Posted on 16 August 2013 by Vicky Ellis
The art world is set to embrace energy once more – following in the footsteps of retired Bankside power station (or Tate Modern to you and me) an electricity substation in East London is to become a contemporary artwork.
Artist Gary Drostle – whose mosaic-based art has won an international architectural award – has designed ‘Electron Flow’ to represent a spark of electricity encircling the building.
The design (pictured) will have an electroluminescent strip which lights up at night, surrounded by a rainbow-coloured mosaic.
The mosaic will be created by Drostle with help from the local community later this year.
He said: “Electricity was the theme so I looked at the movement of electricity. I wanted to get back to the basic idea of electrons flowing around the whole building using multi-coloured mosaic tiles to represent the physical spectrum of light, with a band of light giving it extra life when it gets dark.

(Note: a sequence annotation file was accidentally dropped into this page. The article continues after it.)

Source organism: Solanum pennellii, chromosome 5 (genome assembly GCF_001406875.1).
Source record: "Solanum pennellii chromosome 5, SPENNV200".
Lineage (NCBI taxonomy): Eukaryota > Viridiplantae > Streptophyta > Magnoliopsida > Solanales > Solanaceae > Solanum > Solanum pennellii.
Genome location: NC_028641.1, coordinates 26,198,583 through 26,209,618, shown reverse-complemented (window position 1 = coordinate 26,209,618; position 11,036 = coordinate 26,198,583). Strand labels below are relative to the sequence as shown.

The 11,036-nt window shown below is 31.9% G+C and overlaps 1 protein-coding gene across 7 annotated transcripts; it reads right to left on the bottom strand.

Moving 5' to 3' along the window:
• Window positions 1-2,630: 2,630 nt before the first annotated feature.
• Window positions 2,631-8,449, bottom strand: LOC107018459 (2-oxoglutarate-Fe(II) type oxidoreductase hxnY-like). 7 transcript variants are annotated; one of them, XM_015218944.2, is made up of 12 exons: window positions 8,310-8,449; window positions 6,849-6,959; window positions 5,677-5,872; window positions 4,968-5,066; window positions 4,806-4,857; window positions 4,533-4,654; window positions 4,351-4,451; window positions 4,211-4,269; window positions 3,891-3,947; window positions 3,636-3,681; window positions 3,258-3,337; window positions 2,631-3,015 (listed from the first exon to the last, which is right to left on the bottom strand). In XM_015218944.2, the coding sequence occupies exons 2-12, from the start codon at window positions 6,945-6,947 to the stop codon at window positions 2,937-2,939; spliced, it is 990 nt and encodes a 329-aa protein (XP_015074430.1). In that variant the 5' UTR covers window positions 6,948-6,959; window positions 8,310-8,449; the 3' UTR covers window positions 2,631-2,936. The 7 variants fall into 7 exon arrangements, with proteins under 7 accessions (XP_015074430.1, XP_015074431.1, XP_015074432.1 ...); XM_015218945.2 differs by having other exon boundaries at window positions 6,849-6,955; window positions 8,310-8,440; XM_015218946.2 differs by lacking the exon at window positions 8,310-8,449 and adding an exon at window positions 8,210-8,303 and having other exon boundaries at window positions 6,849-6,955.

“The design represents the flow of electrons along a circuit and the connection to the visual world through the electromagnetic emission of light,” he added.
Marcel Baettig, founder of Bow Arts, the local arts organisation commissioned by housing association Poplar HARCA to work on the project said: “We wanted to turn a large blank canvas into an interesting public building. We could have gone with ideas that masked the substation, but electricity is an important part of the modern age so we decided to do something brave.”
The substation is owned and operated by UK Power Networks.